“We are having babies today,” that’s what the doctor said. I was 25 weeks along. They wheeled me into surgery, two teams of twenty doctors and nurses were waiting. I tuned out everything and asked God and my mom up in heaven to take care of the babies and me. I felt so calm and embraced the moment of delivery.
The delivering doctor was so wonderful, when our little boy Pierre was born at 3 p.m. he took the time to show him to me. I was amazed at how big he was! He did the same with Julia who was born at 3:02 p.m. That was all I saw of the babies. When they wheeled me out of the room, one isolette was headed down the hallway to the NICU. People were telling us congratulations and we weren’t sure what to think. My husband kept saying it wasn’t supposed to happen this way.
We waited until 7:30 p.m. that night to finally hear that we could go down to see them. They were both on ventilators and had what felt like a million things hooked up to them. It was then we found out Pierre weighed 1 lb. 15.7 oz. and was 14 inches long and Julia weighed 2 lbs. 2 oz. and was 13.5 inches long. From that moment forward I didn’t want to leave the babies for a minute.
The doctors and nurses told us we would have to get use to living one day at a time with how premature the babies were. If the babies survived, they wouldn’t be coming home until close to their due date of April 15th, so the Stormont-Vail NICU medical team prepared us for a long journey. Being even an hour away in Emporia would have been unbearable. Just having to leave the hospital without your babies was hard enough.
Two days after the kids were born, my husband, sister and dad checked us into the Ronald McDonald House. They stocked up our cupboard with groceries and came to the hospital raving about the incredible housing there. I didn’t know what to expect and when I saw it for myself I felt God was watching over us once again. Although our lives had been turned upside down, from the moment I stepped into the Ronald McDonald House I felt everything was going to be okay.
After the first week my husband Paul had to return to work in Emporia, so he could only see the kids and me on the weekends. My husband’s family lives in another country and my family is over a thousand miles away, so for the next three months, the Ronald McDonald House was my home-away-from-home as well as my family.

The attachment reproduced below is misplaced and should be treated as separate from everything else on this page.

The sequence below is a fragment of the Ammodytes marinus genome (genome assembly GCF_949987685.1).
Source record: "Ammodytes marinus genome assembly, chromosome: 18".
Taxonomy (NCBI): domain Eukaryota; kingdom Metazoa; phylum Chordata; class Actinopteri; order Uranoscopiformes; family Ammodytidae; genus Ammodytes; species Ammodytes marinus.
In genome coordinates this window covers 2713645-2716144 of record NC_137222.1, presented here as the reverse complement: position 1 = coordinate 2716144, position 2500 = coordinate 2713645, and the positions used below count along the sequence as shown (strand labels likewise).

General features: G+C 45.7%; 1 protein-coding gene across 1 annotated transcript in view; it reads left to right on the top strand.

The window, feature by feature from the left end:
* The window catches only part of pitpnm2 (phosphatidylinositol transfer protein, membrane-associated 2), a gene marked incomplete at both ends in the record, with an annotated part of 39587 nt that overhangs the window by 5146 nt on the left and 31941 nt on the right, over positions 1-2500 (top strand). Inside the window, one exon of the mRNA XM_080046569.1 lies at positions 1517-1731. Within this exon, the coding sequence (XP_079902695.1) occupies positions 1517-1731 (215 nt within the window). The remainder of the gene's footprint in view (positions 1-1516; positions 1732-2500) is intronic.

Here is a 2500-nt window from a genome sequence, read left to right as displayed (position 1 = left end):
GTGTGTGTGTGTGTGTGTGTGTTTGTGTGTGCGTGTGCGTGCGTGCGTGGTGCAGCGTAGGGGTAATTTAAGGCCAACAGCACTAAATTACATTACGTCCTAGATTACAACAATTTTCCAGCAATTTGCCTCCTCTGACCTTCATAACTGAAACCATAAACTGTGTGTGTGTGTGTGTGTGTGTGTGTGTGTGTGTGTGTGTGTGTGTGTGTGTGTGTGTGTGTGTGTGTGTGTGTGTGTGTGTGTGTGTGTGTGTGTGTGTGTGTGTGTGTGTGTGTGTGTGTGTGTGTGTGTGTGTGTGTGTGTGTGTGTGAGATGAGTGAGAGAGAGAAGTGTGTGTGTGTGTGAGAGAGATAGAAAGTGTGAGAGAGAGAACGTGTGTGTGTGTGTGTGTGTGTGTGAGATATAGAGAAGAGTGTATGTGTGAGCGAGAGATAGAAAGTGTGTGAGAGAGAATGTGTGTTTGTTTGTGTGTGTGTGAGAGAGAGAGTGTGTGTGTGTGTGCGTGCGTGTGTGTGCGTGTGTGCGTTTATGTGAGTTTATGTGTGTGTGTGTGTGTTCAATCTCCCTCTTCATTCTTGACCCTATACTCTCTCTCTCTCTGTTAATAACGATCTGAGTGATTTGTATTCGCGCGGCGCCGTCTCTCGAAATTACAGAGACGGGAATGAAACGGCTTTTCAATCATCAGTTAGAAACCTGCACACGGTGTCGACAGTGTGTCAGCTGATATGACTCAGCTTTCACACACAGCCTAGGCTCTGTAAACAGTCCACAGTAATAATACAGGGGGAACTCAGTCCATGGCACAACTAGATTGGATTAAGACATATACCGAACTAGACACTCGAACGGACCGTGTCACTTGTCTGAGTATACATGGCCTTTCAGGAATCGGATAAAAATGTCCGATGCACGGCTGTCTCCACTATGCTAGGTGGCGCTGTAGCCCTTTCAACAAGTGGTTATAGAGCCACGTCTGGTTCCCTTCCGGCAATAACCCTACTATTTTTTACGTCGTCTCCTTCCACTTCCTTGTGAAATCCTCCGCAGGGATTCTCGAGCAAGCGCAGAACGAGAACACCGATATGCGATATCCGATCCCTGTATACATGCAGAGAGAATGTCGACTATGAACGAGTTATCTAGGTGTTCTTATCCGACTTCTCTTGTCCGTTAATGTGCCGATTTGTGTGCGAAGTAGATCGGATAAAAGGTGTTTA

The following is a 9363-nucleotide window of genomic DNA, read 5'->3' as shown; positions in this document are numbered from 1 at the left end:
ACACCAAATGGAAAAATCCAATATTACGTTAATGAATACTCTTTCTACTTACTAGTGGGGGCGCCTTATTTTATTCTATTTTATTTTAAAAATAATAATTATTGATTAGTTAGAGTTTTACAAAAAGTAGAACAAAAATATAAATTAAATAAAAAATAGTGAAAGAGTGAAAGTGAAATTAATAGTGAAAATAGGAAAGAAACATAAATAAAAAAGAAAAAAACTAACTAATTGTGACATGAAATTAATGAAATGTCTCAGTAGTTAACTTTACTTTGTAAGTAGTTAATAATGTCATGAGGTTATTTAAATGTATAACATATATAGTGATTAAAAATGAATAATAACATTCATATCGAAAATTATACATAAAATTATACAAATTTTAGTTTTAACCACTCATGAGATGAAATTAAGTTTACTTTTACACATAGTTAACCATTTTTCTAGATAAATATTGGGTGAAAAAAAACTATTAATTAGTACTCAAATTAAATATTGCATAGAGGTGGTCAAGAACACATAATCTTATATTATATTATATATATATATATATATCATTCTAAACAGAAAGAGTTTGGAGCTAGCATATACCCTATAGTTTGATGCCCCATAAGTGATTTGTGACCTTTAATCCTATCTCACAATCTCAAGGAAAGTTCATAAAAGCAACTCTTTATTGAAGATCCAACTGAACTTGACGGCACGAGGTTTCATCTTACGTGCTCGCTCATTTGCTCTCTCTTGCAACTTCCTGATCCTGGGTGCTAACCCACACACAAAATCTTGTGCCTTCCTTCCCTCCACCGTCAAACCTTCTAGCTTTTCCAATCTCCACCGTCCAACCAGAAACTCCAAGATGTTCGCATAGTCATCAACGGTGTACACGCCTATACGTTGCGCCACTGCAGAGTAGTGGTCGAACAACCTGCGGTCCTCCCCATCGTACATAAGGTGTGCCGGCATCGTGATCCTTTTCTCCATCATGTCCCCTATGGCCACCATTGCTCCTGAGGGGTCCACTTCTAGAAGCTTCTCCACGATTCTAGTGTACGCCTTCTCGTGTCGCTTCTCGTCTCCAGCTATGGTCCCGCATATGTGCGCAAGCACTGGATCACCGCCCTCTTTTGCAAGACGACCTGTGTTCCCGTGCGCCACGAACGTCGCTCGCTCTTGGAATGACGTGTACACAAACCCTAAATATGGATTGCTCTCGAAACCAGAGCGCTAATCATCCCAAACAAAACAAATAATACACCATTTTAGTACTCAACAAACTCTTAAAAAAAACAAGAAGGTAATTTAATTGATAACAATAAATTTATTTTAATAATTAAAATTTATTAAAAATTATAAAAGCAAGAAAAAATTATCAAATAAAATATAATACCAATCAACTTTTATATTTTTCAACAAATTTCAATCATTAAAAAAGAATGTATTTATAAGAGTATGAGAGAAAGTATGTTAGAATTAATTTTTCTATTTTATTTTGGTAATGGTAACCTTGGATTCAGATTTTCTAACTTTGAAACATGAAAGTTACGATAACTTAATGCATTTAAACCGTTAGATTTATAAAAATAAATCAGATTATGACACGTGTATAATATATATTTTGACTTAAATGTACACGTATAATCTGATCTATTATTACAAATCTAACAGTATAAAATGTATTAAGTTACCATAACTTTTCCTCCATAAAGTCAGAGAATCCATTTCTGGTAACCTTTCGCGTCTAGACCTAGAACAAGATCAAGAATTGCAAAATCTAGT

Although Paul was only able to come on weekends, I never felt lonely. There was always someone there to talk to when you needed it. I got to know so many other parents and hear their stories. All of the house managers were so incredible and such good listeners.
I remember a few nights I’d get home late when the babies would have a bad day and Larry, the night manager, or someone else would ask how the kids were. It’s funny, it really makes you think. Sometimes that’s just what I needed and as I recapped how they were doing it was like a load off my shoulders just saying it out loud.
Our son Pierre’s first home after the NICU was actually Room 3 at the Ronald McDonald House. He was discharged from the hospital a week before Julia. My mother-in-law flew in from South Africa to watch Pierre while I went back to the hospital to check on Julia. That’s where he had his first night home, a memory I will never forget.
The babies are doing great, we couldn’t ask for more. They are all smiles and giggly. Julia is still seeing a pulmonologist for her lungs and we have a physical therapist that comes out every other week to help them meet their developmental milestones. We know we still have a long journey ahead of us but thanks to the comfort and care at the Ronald McDonald House the physical and emotional pressures of the first critical three months were easier to handle.